On 13/01/17 10:58, jayakrishnan mm wrote:
I went through the source code. Some questions remain.
1. If two clients try to write to same file, it should succeed, even if
they overlap. (Locks should ensure it happens in sequence, in the bricks).
from the source code
lock->flock.l_type = F_WRLCK;
lock->flock.l_whence = SEEK_SET;
fop->flock.l_len += ec_adjust_offset(fop->xl->private,
fop->flock.l_len = ec_adjust_size(fop->xl->private,
if flock.l_len is 0, the entire file is locked for writing
In my test case with 2 clients, I always get flock.l_len as 0. But
still I am able to write to the same file from both clients at the
How are you sure you are really writing at the same time ? do you get
partial writes from some of the client ?
If it is acquiring lock chunk by chunk, why I am getting l_len =0
EC doesn't acquire partial locks. The entire file is locked when a
modification is needed. This makes possible to reuse locks for future
operations (eager locking).
Why I am not getting the actual write size and offset f(for
flock.l_len & flock.l_start respectively) for each write FOP ?
(In afr , it is set to transaction.len transaction.start respectively,
which in turn is write length & offset for the normal write case)
Because an erasure code splits the data is smaller fragments for each
brick, so offsets and lengths need to be adjusted.
2. As per source code ,a full file lock is taken by the shd also.
ec_heal_inodelk(heal, F_WRLCK, 1, 0, 0);
which means offset=0 & size=0 in ec_heal_lock() function in ec-heal.c
flock.l_start = offset;
flock.l_len = size;
Does it mean , in a single file write cannot happen simultaneously with
Correct. Heal procedure is like an additional client. If a client and
the heal process try to write at the same time, they must be serialized,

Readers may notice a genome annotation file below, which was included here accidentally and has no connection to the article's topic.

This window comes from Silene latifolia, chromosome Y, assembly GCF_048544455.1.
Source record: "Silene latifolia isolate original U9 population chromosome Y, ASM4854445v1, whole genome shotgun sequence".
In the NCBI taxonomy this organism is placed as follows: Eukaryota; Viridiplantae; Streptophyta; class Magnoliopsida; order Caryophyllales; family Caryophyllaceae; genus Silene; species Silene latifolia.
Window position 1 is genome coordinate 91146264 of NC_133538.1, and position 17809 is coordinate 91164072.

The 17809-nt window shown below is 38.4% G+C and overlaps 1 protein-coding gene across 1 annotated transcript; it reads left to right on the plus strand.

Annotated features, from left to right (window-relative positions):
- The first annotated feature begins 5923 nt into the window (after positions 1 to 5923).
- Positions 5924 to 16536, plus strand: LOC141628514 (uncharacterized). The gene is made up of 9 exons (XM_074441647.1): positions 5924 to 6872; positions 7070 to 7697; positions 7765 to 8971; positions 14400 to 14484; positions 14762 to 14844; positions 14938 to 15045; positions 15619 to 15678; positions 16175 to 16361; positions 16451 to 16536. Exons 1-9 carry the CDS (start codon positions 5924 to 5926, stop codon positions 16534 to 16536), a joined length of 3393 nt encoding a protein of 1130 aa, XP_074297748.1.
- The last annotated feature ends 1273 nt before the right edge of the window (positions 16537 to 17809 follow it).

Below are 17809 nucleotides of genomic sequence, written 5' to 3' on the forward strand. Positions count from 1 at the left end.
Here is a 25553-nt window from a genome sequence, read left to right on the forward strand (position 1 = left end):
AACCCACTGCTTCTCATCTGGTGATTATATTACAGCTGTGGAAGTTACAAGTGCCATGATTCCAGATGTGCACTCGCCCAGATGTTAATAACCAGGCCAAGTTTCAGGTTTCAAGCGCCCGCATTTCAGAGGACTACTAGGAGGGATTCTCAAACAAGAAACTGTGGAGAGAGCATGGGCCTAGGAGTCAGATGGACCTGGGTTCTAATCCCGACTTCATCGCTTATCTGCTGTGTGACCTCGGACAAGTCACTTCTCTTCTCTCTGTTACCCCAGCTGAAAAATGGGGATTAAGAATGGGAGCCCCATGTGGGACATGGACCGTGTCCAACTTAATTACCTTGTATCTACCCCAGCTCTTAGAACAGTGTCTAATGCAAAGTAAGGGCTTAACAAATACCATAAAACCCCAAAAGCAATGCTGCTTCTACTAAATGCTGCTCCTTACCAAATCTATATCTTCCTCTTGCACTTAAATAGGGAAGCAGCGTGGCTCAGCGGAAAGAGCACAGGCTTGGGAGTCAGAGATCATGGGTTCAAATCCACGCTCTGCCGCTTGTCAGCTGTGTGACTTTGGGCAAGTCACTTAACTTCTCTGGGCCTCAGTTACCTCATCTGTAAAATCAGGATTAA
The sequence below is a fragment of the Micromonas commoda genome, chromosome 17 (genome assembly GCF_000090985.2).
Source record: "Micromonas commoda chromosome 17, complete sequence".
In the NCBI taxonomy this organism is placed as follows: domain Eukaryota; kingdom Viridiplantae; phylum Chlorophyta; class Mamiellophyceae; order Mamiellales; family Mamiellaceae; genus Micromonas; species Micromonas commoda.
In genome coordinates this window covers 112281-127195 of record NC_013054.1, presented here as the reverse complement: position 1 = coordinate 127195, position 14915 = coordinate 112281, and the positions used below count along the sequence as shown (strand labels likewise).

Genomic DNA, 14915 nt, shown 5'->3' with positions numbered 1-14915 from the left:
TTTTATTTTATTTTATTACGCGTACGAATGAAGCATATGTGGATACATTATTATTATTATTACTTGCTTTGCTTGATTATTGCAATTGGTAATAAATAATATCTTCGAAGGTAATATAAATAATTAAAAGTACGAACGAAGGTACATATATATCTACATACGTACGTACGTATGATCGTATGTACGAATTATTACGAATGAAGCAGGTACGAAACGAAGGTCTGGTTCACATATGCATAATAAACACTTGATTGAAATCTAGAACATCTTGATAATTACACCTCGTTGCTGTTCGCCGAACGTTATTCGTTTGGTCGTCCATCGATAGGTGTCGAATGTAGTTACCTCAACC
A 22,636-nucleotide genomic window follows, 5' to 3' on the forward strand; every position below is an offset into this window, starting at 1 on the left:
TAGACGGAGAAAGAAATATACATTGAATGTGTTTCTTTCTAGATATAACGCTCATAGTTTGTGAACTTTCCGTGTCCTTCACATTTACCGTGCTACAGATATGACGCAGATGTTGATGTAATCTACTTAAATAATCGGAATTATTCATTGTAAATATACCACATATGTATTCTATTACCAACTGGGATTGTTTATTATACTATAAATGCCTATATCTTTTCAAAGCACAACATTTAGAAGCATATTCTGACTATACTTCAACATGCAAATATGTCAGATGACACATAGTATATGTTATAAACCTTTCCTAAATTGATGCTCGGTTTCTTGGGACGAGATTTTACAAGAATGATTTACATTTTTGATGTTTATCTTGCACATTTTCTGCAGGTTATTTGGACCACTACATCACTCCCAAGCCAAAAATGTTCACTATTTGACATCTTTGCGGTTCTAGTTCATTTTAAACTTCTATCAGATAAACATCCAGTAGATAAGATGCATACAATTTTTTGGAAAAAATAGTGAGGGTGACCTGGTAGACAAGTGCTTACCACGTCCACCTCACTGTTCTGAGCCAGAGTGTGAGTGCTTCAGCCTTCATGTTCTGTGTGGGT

like any other regular write. However heal only takes the full lock for
some critical operations. Regular self heal of file contents is done
locking chunk by chunk.
Correct me , if I am wrong.
On Wed, Dec 14, 2016 at 12:07 PM, jayakrishnan mm
<jayakrishnan...@gmail.com <mailto:jayakrishnan...@gmail.com>> wrote:
Thanks Xavier, for making it clear.
On Dec 13, 2016 3:52 PM, "Xavier Hernandez" <xhernan...@datalab.es
On 12/13/2016 08:34 AM, jayakrishnan mm wrote:
How do I test the locks, for example locks for write fop.
I have two
clients(independent), both are trying to write to same file.
1. According to my understanding, both can successfully
write if the
offsets don't overlap . I mean, the WRITE FOP takes a chunk
lock on the
file . As
long as the clients don't try to write to the same chunk,
it should be
OK. If no locks present, it can lead to inconsistency.
With locks all writes will be fine as defined by posix (i.e. the
final result will be equivalent to the sequential execution of
both operations, though in an undefined order), even if they
overlap. Without locks, there are chances that some bricks
execute the operations in one order and the remaining bricks
execute the same operations in the reverse order, causing data
2. Different FOPs can always run simultaneously. (Example
READ FOPs, or two READ FOPs).
All fops can be executed concurrently. If there's any chance
that two operations could interfere, locks are taken in the
appropriate places. For example, reads cannot be merged with
overlapping writes. Otherwise they could return inconsistent data.
3. WRITE & some metadata FOP (like setattr) together .
together with locks , even though chances are very low.
As in 2, if there's any possible interference, the appropriate
locks will be taken.
You can look at the code to see which locks are taken for each
fop. See the corresponding ec_manager_<fop>() function, in the
EC_STATE_LOCK switch case. There you will see calls to
ec_lock_prepare_xxx() for each taken lock.
On Wed, Nov 30, 2016 at 5:49 PM, jayakrishnan mm
Thank you very much for your explanation. This helped me to
understand more about locking in EC.
On Mon, Nov 28, 2016 at 4:17 PM, Xavier Hernandez
On 11/28/2016 02:59 AM, jayakrishnan mm wrote:
Notice that EC xlator uses blocking locks. Any
reason for this?
In a distributed filesystem like gluster a
mechanism is a must to avoid data corruption.
Do you think this will affect the performance ?
Of course the need for locks has a performance
impact, and we
cannot avoid them to guarantee data integrity.
optimizations have been applied, specially the eager
which allows a lock to be reused without
(In comparison AFR first tries non blocking
locks and if not
successful, tries blocking locks then)
EC also tries a non-blocking lock first.
Also, why two locks are needed per FOP ? One
another for self healing?
The only fop that currently needs two locks is
only when source and destination directories are
other fops only take one lock at most.
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